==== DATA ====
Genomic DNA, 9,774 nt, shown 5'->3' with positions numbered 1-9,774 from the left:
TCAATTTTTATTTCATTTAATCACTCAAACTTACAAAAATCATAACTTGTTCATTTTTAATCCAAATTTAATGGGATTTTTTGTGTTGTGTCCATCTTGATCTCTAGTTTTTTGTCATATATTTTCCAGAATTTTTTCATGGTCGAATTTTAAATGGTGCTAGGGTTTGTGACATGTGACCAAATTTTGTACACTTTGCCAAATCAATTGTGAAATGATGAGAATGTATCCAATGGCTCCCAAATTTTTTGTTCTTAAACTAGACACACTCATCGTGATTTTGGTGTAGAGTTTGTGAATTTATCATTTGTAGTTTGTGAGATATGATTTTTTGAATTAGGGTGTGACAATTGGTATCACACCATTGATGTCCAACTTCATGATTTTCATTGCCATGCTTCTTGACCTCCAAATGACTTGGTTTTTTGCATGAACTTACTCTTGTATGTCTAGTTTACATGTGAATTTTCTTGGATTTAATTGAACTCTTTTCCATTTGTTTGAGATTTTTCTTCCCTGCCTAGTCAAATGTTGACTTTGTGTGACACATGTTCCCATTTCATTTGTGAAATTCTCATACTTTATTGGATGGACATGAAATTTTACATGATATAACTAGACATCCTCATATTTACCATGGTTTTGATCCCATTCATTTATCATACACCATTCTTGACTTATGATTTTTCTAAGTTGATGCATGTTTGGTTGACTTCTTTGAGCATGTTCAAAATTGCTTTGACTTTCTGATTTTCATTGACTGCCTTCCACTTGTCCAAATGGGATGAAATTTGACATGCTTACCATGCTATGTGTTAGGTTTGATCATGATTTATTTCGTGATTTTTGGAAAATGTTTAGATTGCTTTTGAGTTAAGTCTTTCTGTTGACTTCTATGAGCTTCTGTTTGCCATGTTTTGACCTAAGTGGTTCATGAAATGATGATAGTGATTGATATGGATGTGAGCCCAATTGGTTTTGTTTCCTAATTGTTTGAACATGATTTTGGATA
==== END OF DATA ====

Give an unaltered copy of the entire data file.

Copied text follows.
Genomic DNA, 9,774 nt, shown 5'->3' with positions numbered 1-9,774 from the left:
TCAATTTTTATTTCATTTAATCACTCAAACTTACAAAAATCATAACTTGTTCATTTTTAATCCAAATTTAATGGGATTTTTTGTGTTGTGTCCATCTTGATCTCTAGTTTTTTGTCATATATTTTCCAGAATTTTTTCATGGTCGAATTTTAAATGGTGCTAGGGTTTGTGACATGTGACCAAATTTTGTACACTTTGCCAAATCAATTGTGAAATGATGAGAATGTATCCAATGGCTCCCAAATTTTTTGTTCTTAAACTAGACACACTCATCGTGATTTTGGTGTAGAGTTTGTGAATTTATCATTTGTAGTTTGTGAGATATGATTTTTTGAATTAGGGTGTGACAATTGGTATCACACCATTGATGTCCAACTTCATGATTTTCATTGCCATGCTTCTTGACCTCCAAATGACTTGGTTTTTTGCATGAACTTACTCTTGTATGTCTAGTTTACATGTGAATTTTCTTGGATTTAATTGAACTCTTTTCCATTTGTTTGAGATTTTTCTTCCCTGCCTAGTCAAATGTTGACTTTGTGTGACACATGTTCCCATTTCATTTGTGAAATTCTCATACTTTATTGGATGGACATGAAATTTTACATGATATAACTAGACATCCTCATATTTACCATGGTTTTGATCCCATTCATTTATCATACACCATTCTTGACTTATGATTTTTCTAAGTTGATGCATGTTTGGTTGACTTCTTTGAGCATGTTCAAAATTGCTTTGACTTTCTGATTTTCATTGACTGCCTTCCACTTGTCCAAATGGGATGAAATTTGACATGCTTACCATGCTATGTGTTAGGTTTGATCATGATTTATTTCGTGATTTTTGGAAAATGTTTAGATTGCTTTTGAGTTAAGTCTTTCTGTTGACTTCTATGAGCTTCTGTTTGCCATGTTTTGACCTAAGTGGTTCATGAAATGATGATAGTGATTGATATGGATGTGAGCCCAATTGGTTTTGTTTCCTAATTGTTTGAACATGATTTTGGATA